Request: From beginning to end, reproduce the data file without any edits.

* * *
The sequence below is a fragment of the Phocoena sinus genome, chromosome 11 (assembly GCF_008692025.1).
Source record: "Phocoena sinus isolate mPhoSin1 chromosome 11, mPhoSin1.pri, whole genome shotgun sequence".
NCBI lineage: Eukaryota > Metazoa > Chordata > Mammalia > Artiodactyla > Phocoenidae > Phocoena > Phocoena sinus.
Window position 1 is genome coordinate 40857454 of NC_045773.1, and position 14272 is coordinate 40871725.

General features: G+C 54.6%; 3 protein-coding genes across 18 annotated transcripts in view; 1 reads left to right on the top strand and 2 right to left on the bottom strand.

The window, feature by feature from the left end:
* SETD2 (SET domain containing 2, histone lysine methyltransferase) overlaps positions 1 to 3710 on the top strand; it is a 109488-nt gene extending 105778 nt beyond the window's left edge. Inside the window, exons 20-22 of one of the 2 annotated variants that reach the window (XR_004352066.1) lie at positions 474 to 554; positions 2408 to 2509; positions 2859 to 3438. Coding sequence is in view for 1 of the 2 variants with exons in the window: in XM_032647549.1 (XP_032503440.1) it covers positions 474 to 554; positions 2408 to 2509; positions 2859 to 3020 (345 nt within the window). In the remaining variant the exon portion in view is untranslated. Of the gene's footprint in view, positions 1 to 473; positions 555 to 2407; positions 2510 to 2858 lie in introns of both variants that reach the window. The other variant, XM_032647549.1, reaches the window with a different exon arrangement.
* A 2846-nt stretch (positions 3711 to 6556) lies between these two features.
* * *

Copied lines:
The sequence below is a fragment of the Phocoena sinus genome, chromosome 11 (assembly GCF_008692025.1).
Source record: "Phocoena sinus isolate mPhoSin1 chromosome 11, mPhoSin1.pri, whole genome shotgun sequence".
NCBI lineage: Eukaryota > Metazoa > Chordata > Mammalia > Artiodactyla > Phocoenidae > Phocoena > Phocoena sinus.
Window position 1 is genome coordinate 40857454 of NC_045773.1, and position 14272 is coordinate 40871725.

General features: G+C 54.6%; 3 protein-coding genes across 18 annotated transcripts in view; 1 reads left to right on the top strand and 2 right to left on the bottom strand.

The window, feature by feature from the left end:
* SETD2 (SET domain containing 2, histone lysine methyltransferase) overlaps positions 1 to 3710 on the top strand; it is a 109488-nt gene extending 105778 nt beyond the window's left edge. Inside the window, exons 20-22 of one of the 2 annotated variants that reach the window (XR_004352066.1) lie at positions 474 to 554; positions 2408 to 2509; positions 2859 to 3438. Coding sequence is in view for 1 of the 2 variants with exons in the window: in XM_032647549.1 (XP_032503440.1) it covers positions 474 to 554; positions 2408 to 2509; positions 2859 to 3020 (345 nt within the window). In the remaining variant the exon portion in view is untranslated. Of the gene's footprint in view, positions 1 to 473; positions 555 to 2407; positions 2510 to 2858 lie in introns of both variants that reach the window. The other variant, XM_032647549.1, reaches the window with a different exon arrangement.
* A 2846-nt stretch (positions 3711 to 6556) lies between these two features.